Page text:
Two gray-shanked douc langurs (pygathrix cinerea) – the world's largest troop living in the central region of Việt Nam -- are found living in the national Kon Ka Kinh Park in Gia Lai Province. The province has sent a dossier for the World Biosphere Reserve recognition of Kon Hà Nừng Highlands in the province. Photo courtesy of Frankfurt Zoological Society
GIA LAI – The central highlands Gia Lai province, in co-operation with Man and the Biosphere Programme, an intergovernmental scientific programme of UNESCO, has completed a dossier for the World Biosphere Reserve recognition of Kon Hà Nừng Highlands.
A total area of 413,511ha of Kon Ka Kinh National Park and Kon Chư Răng natural reserve is discussed in the dossier.
The central provincial sub-department of forest protection confirmed to Việt Nam News the preparatory works, which had been built in 2018-20, was sent to UNESCO last September for approval.
It said the UNESCO recognition of the reserve would help protect and preserve the rich biodiversity of the unique site, boosting eco-tourism and community livelihoods as well as attract international scientific research.
The world reserve will include two core zones of Kon Ka Kinh National Park and Kon Chư Răng natural reserve on 57,493ha, and a 152,693ha buffer zone covering districts and communes of Đắk Đoa, Mang Yang, K’Bang, Chư Păh, Đắk Pơ and An Khê township of the province.
Dr. Hà Thăng Long, head of the representative office of the Frankfurt Zoological Society in Việt Nam said the site will be a key centre of natural scenery protection helping critically endangered species and precious gene conservation.
Ethnic Ba Na group preserve their culture and lifestyle in connection with the protection of forests in Gia Lai Province. Photo courtesy Lê Văn Cảnh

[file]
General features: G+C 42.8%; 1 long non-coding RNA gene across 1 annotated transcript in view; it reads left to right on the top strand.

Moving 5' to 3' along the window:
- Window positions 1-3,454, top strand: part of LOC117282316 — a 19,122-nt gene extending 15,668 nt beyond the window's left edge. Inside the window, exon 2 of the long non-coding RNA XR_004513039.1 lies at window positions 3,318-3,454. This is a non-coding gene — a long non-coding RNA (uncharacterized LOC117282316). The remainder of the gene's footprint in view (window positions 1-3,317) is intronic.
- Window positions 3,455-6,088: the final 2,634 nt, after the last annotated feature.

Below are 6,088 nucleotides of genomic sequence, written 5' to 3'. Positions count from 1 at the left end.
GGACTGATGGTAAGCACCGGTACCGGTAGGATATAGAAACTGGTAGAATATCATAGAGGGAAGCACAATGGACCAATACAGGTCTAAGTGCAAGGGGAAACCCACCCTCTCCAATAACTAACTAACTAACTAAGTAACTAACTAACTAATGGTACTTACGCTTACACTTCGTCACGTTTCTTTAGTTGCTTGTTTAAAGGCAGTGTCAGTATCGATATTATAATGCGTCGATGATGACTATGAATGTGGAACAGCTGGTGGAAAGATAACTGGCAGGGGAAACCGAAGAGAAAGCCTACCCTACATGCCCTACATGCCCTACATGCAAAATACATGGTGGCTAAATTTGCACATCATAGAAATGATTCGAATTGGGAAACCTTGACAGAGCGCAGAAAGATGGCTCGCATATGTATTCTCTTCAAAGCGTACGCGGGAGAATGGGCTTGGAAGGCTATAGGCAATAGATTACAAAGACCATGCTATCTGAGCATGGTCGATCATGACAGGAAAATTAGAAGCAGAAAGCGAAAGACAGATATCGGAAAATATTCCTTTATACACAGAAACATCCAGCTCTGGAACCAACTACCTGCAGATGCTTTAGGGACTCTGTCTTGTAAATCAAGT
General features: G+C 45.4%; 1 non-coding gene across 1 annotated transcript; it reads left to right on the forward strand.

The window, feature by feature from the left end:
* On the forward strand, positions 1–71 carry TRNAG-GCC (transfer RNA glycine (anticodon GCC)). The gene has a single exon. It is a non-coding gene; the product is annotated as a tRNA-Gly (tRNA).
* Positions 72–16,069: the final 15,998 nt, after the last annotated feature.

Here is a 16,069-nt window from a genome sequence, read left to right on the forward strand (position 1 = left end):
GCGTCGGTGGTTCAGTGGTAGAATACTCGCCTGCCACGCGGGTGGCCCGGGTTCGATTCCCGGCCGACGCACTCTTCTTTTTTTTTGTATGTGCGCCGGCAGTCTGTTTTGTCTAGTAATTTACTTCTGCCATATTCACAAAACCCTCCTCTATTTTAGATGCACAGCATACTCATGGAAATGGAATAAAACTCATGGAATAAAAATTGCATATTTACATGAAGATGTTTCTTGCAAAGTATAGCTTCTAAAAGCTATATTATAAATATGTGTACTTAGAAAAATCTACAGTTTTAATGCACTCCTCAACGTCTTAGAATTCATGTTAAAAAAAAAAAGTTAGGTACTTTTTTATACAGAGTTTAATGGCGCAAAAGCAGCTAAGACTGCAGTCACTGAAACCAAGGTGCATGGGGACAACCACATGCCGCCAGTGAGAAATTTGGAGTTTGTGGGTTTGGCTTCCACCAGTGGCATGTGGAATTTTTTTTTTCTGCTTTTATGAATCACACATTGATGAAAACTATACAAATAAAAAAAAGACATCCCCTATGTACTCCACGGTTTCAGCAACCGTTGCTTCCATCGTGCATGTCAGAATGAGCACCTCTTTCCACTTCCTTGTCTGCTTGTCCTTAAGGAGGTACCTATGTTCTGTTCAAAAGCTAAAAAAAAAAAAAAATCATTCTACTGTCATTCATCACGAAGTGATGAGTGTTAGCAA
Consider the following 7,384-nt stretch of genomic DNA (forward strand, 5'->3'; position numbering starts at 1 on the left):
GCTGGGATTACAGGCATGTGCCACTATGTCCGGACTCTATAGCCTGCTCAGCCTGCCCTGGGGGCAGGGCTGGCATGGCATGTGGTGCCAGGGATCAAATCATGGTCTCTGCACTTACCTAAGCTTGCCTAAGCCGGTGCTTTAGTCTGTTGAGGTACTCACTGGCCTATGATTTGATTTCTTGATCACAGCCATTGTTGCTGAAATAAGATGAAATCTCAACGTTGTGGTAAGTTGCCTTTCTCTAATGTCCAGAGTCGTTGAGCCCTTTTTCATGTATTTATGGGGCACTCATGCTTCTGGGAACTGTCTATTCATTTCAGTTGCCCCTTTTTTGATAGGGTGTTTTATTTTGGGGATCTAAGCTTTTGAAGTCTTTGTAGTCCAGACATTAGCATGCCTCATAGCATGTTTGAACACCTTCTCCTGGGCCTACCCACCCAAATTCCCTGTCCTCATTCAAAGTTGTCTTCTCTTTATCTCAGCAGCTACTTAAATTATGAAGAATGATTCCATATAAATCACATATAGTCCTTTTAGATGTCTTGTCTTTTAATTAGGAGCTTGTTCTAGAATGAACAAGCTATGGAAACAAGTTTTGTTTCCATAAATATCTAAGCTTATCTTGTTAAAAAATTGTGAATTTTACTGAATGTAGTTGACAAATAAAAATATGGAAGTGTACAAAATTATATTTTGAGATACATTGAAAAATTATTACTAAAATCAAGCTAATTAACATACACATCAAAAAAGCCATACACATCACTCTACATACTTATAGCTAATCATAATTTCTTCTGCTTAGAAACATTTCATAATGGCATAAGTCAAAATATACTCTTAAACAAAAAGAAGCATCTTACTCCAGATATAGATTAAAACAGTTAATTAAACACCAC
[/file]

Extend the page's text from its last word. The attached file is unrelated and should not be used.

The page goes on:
He said Kon Ka Kinh National Park had been a safe haven for about 250 gray-shanked douc langurs (pygathrix cinerea) – the world's largest troop living in the central region of Việt Nam.
These animals are among the world's 25 critically endangered primates according to the International Union for Conservation of Nature (IUNC) Red List.
"The park is also home to three kinds of monkey (Macaca leonia, Macaca artoides and Macara mulatta), two species of loris (Nycticebus bengalensis and Nycticebus pygmaeus) and gibbons (Nomascus leucogienys leucogienys), he said.
Conservationists also found and recorded the existence of chestnut-eared laughing thrush (Garrulax konkakinhensis), a rare species of bird, in the park.
Some endangered species were recorded in the area including agarwood (Aquilaria crassna); Giant Muntjac (Megamuntiacus vuquangensis), Trường Sơn Muntjac (Muntiacus trươngsonensis), Northern buffered-cheeked gibbon (Nomascus annamensis), Austen’s brown hornbill (Anorrhinus austeni); Crested argus (Rheinardia ocellata), Silver Pheasant (Lophura nycthemera)
Dr Hà Thăng Long (left) gives a lecture to a group of students during a field study trip in the jungle of the central highlands region. VNS Photo Công Thành
Kon Ka Kinh, which was one of five national parks in Việt Nam, and one of 27 national parks being recognised as ASEAN Heritage Park in 2003, plays an important role in the protection of the area upstream the Ba River and the Dak Pne River, which supply water for crops in Gia Lai and Kon Tum provinces.
The Frankfurt Zoological Society's Việt Nam Primate Conservation Programme have pursued a long-term conservation, protection and education programme on the gray-shanked douc langur in the park since 2006.
Việt Nam has eight world biosphere reserves, but no natural forest in the central highlands region has been awarded the world recognition by UNESCO. — VNS